“The principle of common but differentiated responsibilities is the bedrock of our enterprise for a sustainable world,” he stressed.

He called for international partnership to fight climate change.

(With inputs from IANS)

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Climate Change Would Affect Health Of Indian Children: Lancet

Climate change would hit health of Indian children hard, says study by Lancet

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Children in India will be particularly vulnerable to the ill effects of climate change. Pixabay

Children in India will be particularly vulnerable to the ill effects of climate change such as worsening air quality, higher food prices and rise in infectious diseases, warns a new study published in the journal The Lancet.

Climatic suitability for the Vibrio bacteria that cause cholera is rising three per cent a year in India since the early 1980s, said the report.

“With its huge population and high rates of healthcare inequality, poverty, and malnutrition, few countries are likely to suffer from the health effects of climate change as much as India,” said study co-author Poornima Prabhakaran from the Public Health Foundation of India.

“Diarrhoeal infections, a major cause of child mortality, will spread into new areas, whilst deadly heatwaves, similar to the one in 2015 that killed thousands of people in India, could soon become the norm,” Prabhakaran said.

Through adolescence and into adulthood, a child born today will be breathing more toxic air, driven by the fossil fuels and made worse by rising temperatures.

This is especially damaging to young people as their lungs are still developing, so polluted air takes a great toll, contributing to reduced lung function, worsening asthma, and increasing the risk of heart attacks and stroke.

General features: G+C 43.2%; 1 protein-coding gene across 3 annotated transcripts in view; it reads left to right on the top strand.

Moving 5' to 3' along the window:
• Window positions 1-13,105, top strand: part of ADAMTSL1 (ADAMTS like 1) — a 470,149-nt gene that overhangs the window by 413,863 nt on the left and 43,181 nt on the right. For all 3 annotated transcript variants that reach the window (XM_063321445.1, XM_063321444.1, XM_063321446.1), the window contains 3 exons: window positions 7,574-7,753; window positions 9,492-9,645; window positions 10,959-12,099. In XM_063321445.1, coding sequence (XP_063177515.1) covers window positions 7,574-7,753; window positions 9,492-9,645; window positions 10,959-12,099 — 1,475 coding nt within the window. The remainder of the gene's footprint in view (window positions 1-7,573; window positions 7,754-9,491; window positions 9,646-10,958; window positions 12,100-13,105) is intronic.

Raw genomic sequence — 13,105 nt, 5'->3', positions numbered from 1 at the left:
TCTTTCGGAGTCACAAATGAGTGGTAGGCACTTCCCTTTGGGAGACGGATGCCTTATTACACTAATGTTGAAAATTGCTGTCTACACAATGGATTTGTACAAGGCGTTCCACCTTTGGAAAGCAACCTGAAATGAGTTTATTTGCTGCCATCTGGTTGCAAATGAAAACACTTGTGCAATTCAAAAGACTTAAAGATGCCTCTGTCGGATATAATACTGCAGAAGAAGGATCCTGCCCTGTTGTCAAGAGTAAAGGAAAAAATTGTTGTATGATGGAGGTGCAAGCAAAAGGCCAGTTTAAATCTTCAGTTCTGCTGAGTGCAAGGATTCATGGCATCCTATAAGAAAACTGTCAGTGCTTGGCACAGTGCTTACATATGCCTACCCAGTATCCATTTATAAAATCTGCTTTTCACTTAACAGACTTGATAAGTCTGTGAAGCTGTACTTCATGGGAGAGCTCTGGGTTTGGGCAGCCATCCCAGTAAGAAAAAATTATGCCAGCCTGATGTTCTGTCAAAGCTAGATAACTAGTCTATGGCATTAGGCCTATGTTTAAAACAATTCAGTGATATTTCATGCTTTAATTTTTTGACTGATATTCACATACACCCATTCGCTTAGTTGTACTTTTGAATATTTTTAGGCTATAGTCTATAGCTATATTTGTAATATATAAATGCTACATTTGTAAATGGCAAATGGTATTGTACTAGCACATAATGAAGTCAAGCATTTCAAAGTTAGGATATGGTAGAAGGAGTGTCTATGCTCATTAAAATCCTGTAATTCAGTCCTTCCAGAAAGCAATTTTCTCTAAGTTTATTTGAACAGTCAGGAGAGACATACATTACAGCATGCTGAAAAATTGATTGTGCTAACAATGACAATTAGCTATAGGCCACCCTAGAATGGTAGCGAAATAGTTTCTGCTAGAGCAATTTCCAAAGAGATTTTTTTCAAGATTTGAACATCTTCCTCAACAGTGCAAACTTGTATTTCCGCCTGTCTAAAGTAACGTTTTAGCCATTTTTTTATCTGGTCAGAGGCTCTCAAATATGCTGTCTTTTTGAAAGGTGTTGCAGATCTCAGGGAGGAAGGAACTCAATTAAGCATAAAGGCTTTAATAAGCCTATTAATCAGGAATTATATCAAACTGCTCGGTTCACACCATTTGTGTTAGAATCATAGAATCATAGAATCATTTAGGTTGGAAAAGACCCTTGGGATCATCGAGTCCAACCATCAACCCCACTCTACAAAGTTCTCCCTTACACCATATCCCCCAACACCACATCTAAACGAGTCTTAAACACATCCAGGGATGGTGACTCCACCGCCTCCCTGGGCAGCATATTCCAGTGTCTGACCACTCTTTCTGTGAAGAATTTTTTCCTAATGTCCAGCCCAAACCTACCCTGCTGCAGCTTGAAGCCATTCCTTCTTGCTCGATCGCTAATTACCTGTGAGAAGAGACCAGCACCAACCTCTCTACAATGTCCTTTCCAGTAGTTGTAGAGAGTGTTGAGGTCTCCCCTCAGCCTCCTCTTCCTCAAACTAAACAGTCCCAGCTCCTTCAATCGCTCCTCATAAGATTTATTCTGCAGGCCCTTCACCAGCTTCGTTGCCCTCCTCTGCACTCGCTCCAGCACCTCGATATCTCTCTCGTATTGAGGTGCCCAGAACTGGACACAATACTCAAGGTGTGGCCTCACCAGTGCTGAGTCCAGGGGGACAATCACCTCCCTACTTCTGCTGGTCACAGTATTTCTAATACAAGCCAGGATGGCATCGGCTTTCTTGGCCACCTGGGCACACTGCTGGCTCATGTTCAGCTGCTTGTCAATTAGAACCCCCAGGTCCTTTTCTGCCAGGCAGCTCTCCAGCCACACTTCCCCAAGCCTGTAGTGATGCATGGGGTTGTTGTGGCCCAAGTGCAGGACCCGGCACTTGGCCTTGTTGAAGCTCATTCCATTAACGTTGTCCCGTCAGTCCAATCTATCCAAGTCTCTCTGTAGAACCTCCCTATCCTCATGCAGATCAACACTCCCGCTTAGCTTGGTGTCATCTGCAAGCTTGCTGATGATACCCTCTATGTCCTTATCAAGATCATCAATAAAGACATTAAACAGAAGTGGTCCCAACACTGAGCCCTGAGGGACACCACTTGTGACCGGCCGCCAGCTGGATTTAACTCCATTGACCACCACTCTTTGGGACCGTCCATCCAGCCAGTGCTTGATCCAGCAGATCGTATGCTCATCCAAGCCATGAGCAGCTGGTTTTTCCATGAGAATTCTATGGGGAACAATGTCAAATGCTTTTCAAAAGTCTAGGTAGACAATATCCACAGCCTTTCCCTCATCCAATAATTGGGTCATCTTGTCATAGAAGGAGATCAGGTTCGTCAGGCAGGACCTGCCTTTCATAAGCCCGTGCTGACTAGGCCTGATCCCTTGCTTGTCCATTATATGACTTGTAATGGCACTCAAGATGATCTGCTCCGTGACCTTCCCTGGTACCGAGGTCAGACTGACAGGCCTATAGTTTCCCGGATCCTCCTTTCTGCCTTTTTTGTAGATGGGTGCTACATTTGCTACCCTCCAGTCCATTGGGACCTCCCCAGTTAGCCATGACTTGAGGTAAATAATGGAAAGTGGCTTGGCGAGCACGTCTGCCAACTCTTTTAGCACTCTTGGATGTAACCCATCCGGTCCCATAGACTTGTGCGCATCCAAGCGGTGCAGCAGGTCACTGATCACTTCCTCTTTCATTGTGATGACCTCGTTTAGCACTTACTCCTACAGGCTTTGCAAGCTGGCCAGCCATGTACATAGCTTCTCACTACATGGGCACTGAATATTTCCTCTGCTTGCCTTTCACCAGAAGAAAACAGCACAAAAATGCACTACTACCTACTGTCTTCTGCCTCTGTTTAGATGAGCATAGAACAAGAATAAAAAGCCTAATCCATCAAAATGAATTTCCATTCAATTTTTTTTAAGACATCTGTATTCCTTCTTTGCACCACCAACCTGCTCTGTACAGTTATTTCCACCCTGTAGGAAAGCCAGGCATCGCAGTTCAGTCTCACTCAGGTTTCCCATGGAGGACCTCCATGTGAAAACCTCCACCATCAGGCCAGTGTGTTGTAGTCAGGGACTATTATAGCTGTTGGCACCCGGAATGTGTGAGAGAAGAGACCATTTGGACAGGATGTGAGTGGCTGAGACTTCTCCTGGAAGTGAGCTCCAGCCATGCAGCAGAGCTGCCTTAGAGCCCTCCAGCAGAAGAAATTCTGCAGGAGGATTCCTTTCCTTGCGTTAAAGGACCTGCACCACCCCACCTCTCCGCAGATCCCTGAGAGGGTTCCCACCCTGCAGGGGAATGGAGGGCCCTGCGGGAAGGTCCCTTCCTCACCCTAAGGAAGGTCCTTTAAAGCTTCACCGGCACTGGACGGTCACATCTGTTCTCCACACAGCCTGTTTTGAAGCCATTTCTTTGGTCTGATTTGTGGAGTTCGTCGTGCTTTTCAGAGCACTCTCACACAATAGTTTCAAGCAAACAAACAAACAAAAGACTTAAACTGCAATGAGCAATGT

Later in life, a child born today will face increased risk from severe floods, prolonged droughts, and wildfires.

 

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Children in India breathe toxic air and may develop lung diseases. Pixabay

Most countries have experienced an increase in people exposed to wildfires since 2001-2004 with a financial toll per person 48 times larger than flooding.

India alone saw an increase of more than 21 million exposures, and China around 17 million, resulting in direct deaths and respiratory illness as well as loss of homes, said the report.

“Over the past two decades, the Government of India has launched many initiatives and programmes to address a variety of diseases and risk factors. But this report shows that the public health gains achieved over the past 50 years could soon be reversed by the changing climate,” Prabhakaran said.

The “Lancet Countdown on Health and Climate Change” is a yearly analysis tracking progress across 41 key indicators, demonstrating what action to meet Paris Agreement targets — or business as usual — means for human health.

The project is a collaboration between 120 experts from 35 institutions including the World Health Organisation (WHO), World Bank, University College London, and Tsinghua University.

For the world to meet its UN climate goals and protect the health of the next generation, the energy landscape will have to change drastically, the report warns.

Also Read- Prince Charles Talks Climate Change in India

Nothing short of a 7.4 per cent year-on-year cut in fossil CO2 emissions from 2019 to 2050 will limit global warming to the more ambitious goal of 1.5 degree Celsius, said the report. If the world follows a business-as-usual pathway, with high carbon emissions and climate change continuing at the current rate, a child born today will face a world on average over 4 degree Celsius warmer by their 71st birthday, threatening their health at every stage of their lives. (IANS)